A captivating video has recently captured the internet’s attention. Shot off the northeastern Ruifang District of Taiwan, the footage reveals a group of divers, led by instructor Wang Cheng-Ru, discovering a strikingly large oarfish in waters far shallower than its usual habitat. Such a close-up observation of this deep-sea creature is quite unusual, especially when considering they generally reside between 200 to 1,000 feet beneath the ocean’s surface. A unique shimmering silver pattern on this particular oarfish, paired with its apparent injuries, aligns with local tales hinting at forthcoming calamities.
Cheng-Ru remarked to Newsweek, “The marine life on Taiwan’s northeast coast never ceases to amaze, but witnessing a giant oarfish was a first for me.”
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Delving Deeper into the Giant Oarfish World
Distinguished as the planet’s longest bony fish by the Guinness World Records, the giant oarfish predominantly dwells roughly 700 feet under the sea. Nonetheless, some have been found at staggering depths of up to 3,280 feet. Globally found in non-Arctic waters, their unique appearance is defined by a scaleless body that gleams with silvery guanine. They’re popularly referred to as ‘oarfish’ due to their streamlined, elongated structure, a detail highlighted by the Florida Museum of Natural History.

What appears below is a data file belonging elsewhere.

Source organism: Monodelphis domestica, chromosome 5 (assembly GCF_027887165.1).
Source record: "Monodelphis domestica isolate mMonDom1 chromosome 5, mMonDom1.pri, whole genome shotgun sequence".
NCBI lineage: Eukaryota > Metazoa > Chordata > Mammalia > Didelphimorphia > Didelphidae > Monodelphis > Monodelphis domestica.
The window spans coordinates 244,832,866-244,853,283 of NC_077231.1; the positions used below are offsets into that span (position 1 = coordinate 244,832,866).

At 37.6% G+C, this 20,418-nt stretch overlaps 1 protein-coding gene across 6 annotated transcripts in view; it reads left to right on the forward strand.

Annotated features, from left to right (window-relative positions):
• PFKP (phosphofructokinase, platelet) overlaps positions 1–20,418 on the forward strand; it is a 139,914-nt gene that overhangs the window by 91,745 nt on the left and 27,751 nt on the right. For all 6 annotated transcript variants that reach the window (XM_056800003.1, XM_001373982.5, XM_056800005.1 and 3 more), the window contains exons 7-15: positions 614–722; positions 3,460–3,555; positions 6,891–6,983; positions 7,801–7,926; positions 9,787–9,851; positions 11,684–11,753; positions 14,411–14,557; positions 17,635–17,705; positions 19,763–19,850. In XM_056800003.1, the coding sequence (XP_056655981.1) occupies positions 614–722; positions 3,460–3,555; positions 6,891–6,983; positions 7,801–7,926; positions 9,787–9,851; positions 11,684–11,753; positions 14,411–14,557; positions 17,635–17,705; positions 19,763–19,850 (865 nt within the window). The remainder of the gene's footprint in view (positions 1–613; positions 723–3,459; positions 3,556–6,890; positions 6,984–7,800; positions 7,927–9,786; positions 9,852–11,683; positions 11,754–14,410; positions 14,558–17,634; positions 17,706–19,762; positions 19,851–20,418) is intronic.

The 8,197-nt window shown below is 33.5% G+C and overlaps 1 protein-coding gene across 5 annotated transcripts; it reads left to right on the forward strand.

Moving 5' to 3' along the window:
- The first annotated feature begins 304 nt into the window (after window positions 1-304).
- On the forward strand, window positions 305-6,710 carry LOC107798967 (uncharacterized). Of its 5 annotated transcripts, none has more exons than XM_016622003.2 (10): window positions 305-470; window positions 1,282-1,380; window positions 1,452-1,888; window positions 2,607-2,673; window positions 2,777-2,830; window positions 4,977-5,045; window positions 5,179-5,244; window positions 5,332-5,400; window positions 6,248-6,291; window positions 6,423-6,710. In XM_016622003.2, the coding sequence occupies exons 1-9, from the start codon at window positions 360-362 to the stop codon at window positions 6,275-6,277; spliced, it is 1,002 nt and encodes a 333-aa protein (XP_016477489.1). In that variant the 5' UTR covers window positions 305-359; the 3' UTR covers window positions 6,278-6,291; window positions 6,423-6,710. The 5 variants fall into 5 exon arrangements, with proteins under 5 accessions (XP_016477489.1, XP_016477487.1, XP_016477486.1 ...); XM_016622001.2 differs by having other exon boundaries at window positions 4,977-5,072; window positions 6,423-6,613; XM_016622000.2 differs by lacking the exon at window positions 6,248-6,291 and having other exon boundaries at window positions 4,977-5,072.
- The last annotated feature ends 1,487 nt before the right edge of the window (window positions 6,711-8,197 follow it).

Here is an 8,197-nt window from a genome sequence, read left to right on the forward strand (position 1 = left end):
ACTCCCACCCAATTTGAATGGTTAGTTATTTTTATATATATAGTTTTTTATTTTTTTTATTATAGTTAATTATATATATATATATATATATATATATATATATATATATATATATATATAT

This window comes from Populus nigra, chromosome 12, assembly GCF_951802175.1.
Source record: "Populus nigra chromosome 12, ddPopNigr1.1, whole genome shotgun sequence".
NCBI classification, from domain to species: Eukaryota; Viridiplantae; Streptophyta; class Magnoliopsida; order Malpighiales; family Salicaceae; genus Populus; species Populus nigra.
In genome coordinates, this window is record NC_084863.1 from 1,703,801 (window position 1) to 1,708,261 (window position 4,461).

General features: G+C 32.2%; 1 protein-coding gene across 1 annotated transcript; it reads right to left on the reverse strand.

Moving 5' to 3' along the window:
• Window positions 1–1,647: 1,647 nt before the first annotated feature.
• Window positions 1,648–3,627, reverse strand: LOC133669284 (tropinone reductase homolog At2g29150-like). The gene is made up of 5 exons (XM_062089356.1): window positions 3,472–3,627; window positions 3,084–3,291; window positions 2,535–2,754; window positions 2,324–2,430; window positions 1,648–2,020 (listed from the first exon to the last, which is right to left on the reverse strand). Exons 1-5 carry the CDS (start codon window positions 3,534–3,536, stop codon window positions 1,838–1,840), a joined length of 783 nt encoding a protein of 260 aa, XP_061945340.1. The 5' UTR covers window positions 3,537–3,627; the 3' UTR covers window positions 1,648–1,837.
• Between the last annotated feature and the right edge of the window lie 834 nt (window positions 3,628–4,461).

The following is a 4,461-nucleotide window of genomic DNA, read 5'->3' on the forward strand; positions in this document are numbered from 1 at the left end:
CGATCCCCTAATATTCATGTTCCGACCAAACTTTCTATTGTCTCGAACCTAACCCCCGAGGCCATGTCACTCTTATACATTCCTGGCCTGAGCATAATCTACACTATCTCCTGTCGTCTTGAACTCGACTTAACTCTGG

Are Oarfish Threatening?
Far from it. Despite their considerable size and rare sightings, oarfish are entirely harmless. Absent of teeth, they feed on plankton using specialized structures known as gill rakers. While their impressive appearance might have given rise to ancient tales of sea serpents, no encounters with oarfish have ever reported harm.
Legends Surrounding the Oarfish
Within Japanese traditions, the oarfish carries a mysterious aura. Often referred to as “ryugu no tsukai” or “Messenger from the Sea God’s Palace,” it is believed to be an emissary of the sea deity Ryūjin. Legends assert these fish journey to the surface as messengers, warning of upcoming seismic activities. Interestingly, their sightings did occur before the devastating 2011 Tohoku earthquake and the subsequent Fukushima disaster. However, Hiroyuki Motomura, a foremost ichthyologist at Kagoshima University, emphasized to the New York Post, “Despite popular beliefs, there’s no scientific basis linking oarfish appearances to earthquakes. Their surfacing could be attributed to health issues and the currents possibly explain why they’re often found deceased.”